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|Title:||Bio-sample environment manipulation using advanced microscopy techniques||Authors:||D'este, Elisa||Supervisore/Tutore:||Morgante, Alberto
Cojoc, Danut Adrian
|Cosupervisore:||Tongiorgi, Enrico||Issue Date:||29-Mar-2012||Publisher:||Università degli studi di Trieste||Abstract:||
Under physiological conditions in the brain, molecules are released with high spatial and temporal resolution. A lot of efforts have been done in the last years in order to develop techniques that mimic this situation. Among them, we mention the use of micropipettes for the ejection of fluids, the use of AFM (Atomic Force Microscopy), microfluidic devices and optical manipulation. The latter approach exploits light to manipulate the samples, e.g. to create transient pores in the cell membrane or to move small objects carrying a stimulus.
This Thesis concerns with the development of new techniques for the local delivery of molecules based on optical manipulation technologies, and in particular on optical tweezers. Sub-micrometer particles in a compact trap, such as the single-beam gradient or optical tweezers, can be localized within a small fraction of a wavelength of light or moved over long distances of many centimeters without any mechanical contact. A three-dimensional trap is simply created by focusing a laser beam through a microscope objective with high numerical aperture. We studied three types of vectors for local delivery of molecules, which can be optically manipulated: microbeads, micron-sized liposomes and Quantum dots (Qdots).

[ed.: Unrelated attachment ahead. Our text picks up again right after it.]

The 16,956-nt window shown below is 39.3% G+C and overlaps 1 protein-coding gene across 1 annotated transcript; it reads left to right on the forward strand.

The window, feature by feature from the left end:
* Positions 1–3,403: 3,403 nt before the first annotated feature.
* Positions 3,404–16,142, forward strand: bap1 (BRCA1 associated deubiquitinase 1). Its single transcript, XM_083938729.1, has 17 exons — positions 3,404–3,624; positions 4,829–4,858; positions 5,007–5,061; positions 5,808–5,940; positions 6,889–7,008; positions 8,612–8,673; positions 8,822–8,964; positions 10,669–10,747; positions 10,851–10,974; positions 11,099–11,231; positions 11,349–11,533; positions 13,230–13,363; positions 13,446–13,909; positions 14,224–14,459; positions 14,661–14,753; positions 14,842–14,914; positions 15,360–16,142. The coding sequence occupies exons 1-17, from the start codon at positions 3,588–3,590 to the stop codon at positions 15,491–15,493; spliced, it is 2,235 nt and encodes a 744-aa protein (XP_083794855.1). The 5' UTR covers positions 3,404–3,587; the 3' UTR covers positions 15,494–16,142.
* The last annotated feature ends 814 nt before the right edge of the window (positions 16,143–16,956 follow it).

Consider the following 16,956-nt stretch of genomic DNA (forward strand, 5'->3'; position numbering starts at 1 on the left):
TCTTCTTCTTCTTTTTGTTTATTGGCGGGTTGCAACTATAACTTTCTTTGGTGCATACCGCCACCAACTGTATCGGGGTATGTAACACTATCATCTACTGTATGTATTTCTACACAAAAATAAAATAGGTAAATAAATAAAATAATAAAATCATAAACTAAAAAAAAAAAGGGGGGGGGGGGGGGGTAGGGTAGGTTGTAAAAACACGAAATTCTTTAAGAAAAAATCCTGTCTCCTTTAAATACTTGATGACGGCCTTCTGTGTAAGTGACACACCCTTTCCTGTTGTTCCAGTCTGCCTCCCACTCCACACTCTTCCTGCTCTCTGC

Silica microbeads can be covalently functionalized on their surface with the protein of interest and placed in contact with the desired part of a cell. In order to validate the technique, we functionalized beads with a secretory molecule, the neurotrophin Brain-derived neurotrophic factor (BDNF). BDNF is a key regulator of neuronal development and plasticity. We showed that single BDNF-coated microbeads can be extracted with optical tweezers from small reservoirs and positioned with submicrometric precision to specific sites on the dendrites of cultured hippocampal neurons. Localized contact of microbeads functionalized with BDNF induced focal increase of Calcium signaling in the stimulated dendrite, specific activation of the TrkB receptor pathway and influenced the development of growth cones. Remarkably, a single BDNF-coated bead positioned on a dendrite was found to be enough for TrkB phosphorylation, an efficient and long-lasting activation of Calcium signaling in the soma, and c-Fos signaling in the nucleus, comparable to bath stimulation conditions. Moreover, since BDNF is covalently cross-linked to the bead surface we could demonstrate that activation of some of the TrkB receptor pathway does not necessarily require BDNF endocytosis.